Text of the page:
The technology companies that participate in PRISM operations are listed on a roster in the document that bears their logos in order of entry into the program: "Microsoft, Yahoo, Google, Facebook, PalTalk, AOL, Skype, YouTube, Apple." PalTalk, although much smaller, has hosted significant traffic during the Arab Spring and in the Syrian civil war.

Government officials declined to comment for this article.

The PRISM program is not a dragnet. From inside a company's data stream the NSA is capable of pulling out anything it likes, but under current rules the agency does not try to collect it all. Analysts who use the system from a web portal in Fort Meade, Md., key in "selectors," or search terms, that are designed to produce at least 51 percent confidence in a target's "foreignness." That is not a very stringent test. Training materials obtained by the Post instruct new analysts to submit accidentally collected U.S. content for a quarterly report but add that "it's nothing to worry about."

Even when the system works just as advertised, with no American singled out for targeting, the NSA routinely collects a great deal of American content. That is described as "incidental," and it is inherent in contact chaining, one of the basic tools of the trade. To collect on a suspected spy or foreign terrorist means, at minimum, that everyone in the suspect's inbox or outbox is swept in.

Sens. Ron Wyden, D-Ore., and Mark Udall, D-Colo., who had classified knowledge of the program as members of the Senate Intelligence Committee, were unable to speak of it when they warned in a Dec. 27, 2012, floor debate that the FISA Amendments Act had what both of them called a "back-door search loophole" for the content of innocent Americans who were swept up in a search for someone else. "As it is written, there is nothing to prohibit the intelligence community from searching through a pile of communications, which may have been incidentally or accidentally been collected without a warrant, to deliberately search for the phone calls or emails of specific Americans," they said.

Firsthand experience with these systems, and horror at their capabilities, is what drove a career intelligence officer to provide PowerPoint slides about PRISM and supporting materials to the Washington Post in order to expose what he believes to be a gross intrusion on privacy.

NSA, FBI mine Internet firms' data, documents show 06/06/13 [Last modified: Thursday, June 6, 2013 11:48pm]
Photo reprints | Article reprints

© 2017 Tampa Bay Times

    

Join the discussion: Click to view comments, add yours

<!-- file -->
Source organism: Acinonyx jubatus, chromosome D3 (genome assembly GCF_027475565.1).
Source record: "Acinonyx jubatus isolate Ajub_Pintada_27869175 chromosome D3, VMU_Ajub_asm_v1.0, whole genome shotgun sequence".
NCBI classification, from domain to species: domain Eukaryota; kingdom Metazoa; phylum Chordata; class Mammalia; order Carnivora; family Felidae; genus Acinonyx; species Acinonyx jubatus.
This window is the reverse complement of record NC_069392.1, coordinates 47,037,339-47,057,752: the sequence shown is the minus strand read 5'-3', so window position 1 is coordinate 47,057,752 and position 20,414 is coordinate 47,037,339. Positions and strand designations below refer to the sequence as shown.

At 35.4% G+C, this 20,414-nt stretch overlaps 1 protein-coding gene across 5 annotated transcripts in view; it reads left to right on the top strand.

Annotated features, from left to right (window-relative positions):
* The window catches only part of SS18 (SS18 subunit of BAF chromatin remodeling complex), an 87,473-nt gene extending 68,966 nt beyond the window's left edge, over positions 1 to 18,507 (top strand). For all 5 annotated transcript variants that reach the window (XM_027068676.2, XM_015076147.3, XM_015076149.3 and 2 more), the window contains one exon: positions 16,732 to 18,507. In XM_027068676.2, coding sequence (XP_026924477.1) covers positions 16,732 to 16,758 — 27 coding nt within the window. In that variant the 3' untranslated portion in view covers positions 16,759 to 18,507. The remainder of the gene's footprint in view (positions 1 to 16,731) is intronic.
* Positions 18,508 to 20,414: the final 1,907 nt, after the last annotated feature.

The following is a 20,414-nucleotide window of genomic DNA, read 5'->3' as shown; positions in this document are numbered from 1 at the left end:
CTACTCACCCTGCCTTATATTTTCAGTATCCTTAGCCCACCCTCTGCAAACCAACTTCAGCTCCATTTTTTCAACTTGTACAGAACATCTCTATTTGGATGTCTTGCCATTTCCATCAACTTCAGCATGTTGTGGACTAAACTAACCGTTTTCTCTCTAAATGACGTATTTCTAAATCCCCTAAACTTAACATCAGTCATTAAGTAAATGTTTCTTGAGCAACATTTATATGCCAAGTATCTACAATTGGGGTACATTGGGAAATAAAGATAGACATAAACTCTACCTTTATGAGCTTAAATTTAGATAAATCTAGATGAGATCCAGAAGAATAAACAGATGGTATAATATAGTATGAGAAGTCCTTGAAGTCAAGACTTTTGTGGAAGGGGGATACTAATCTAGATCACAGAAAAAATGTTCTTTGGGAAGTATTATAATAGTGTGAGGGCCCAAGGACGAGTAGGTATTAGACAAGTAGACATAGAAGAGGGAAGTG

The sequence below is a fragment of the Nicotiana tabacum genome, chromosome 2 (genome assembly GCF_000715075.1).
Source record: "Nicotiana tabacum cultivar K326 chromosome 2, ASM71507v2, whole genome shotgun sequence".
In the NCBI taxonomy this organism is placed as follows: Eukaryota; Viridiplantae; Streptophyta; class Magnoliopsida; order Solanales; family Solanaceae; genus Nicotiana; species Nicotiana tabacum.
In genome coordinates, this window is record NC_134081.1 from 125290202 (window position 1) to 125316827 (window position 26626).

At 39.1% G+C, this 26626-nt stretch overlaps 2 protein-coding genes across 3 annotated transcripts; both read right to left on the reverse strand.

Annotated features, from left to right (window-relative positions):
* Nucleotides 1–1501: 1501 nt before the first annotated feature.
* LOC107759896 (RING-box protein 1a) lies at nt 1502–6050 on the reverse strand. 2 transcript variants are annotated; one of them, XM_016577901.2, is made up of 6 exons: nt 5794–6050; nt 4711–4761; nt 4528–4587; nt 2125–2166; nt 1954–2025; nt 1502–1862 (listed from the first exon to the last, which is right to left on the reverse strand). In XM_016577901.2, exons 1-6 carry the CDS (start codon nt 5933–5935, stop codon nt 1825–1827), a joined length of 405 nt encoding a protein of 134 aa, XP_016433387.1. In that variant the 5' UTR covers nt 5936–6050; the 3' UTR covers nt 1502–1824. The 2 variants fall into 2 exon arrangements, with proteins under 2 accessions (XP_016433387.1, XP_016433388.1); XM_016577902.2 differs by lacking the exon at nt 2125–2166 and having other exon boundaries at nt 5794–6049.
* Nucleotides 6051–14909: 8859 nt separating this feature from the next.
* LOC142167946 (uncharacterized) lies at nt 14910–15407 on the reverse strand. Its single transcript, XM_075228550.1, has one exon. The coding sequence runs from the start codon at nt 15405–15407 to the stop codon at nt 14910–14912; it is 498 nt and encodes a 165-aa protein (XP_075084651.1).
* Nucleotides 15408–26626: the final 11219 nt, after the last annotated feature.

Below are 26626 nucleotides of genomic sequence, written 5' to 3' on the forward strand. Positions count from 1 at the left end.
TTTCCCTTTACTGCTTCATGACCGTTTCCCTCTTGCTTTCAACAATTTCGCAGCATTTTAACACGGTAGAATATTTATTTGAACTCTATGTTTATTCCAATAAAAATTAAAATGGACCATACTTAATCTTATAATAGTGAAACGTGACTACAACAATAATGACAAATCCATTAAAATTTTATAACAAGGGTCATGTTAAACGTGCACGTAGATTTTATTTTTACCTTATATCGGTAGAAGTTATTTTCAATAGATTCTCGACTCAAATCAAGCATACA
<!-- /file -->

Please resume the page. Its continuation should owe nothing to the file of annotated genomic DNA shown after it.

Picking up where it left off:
Loading...
  1. Who is in charge during a hurricane? Hillsborough County and Tampa still can't agree

    Hurricanes

    TAMPA — Who has the authority to order an evacuation during a hurricane?

    Mayor Bob Buckhorn says he has evacuation authority.
  2. Gators rally past Kentucky, streak hits 31

    Blogs

    LEXINGTON, Ky. — For the second week in a row, Florida found itself storming the field in a game that came down to the last second. A 57-yard field-goal attempt by Kentucky kicker Austin MacGinnis came just a few feet short of making history and snapping a 30-year losing streak, as the No. 20 Gators escaped a …

    Florida wide receiver Brandon Powell (4) scores a touchdown during the second half of an NCAA college football game against Kentucky, Saturday, Sept. 23, 2017, in Lexington, Ky.
  3. Pen makes it way too interesting as Rays hang on for 9-6 win

    Blogs

    A couple of home runs provided the news pegs of the night for the Rays, but it was more topical to talk about what nearly happened as they hung on for a 9-6 win over the Orioles.

    Lucas Duda's three-run homer in the third inning was the Rays' record-breaking 217th of the season, as well as his …

  4. An attempt to project what Rays will look like in 2018

    The Heater

    BALTIMORE — We know what the Rays look like this year: a team that had enough talent but too many flaws, in construction and performance, and in the next few days will be officially eliminated from a wild-card race it had a chance to win but let slip away.

    Adeiny Hechavarria, high-fiving Lucas Duda, seems likely to be brought back.
  5. Trump fallout: Bucs' DeSean Jackson to make 'statement' Sunday

    Bucs

    Bucs receiver DeSean Jackson said Saturday that he will make a "statement" before today's game against the Vikings in response to President Donald Trump's comment that owners should "fire" players who kneel in protest during the national anthem.

    Tampa Bay Buccaneers wide receiver DeSean Jackson (11) makes a catch during the first half of an NFL game between the Chicago Bears and Tampa Bay Buccaneers at Raymond James Stadium in Tampa, Fla., on Sunday, Sept. 17, 2017.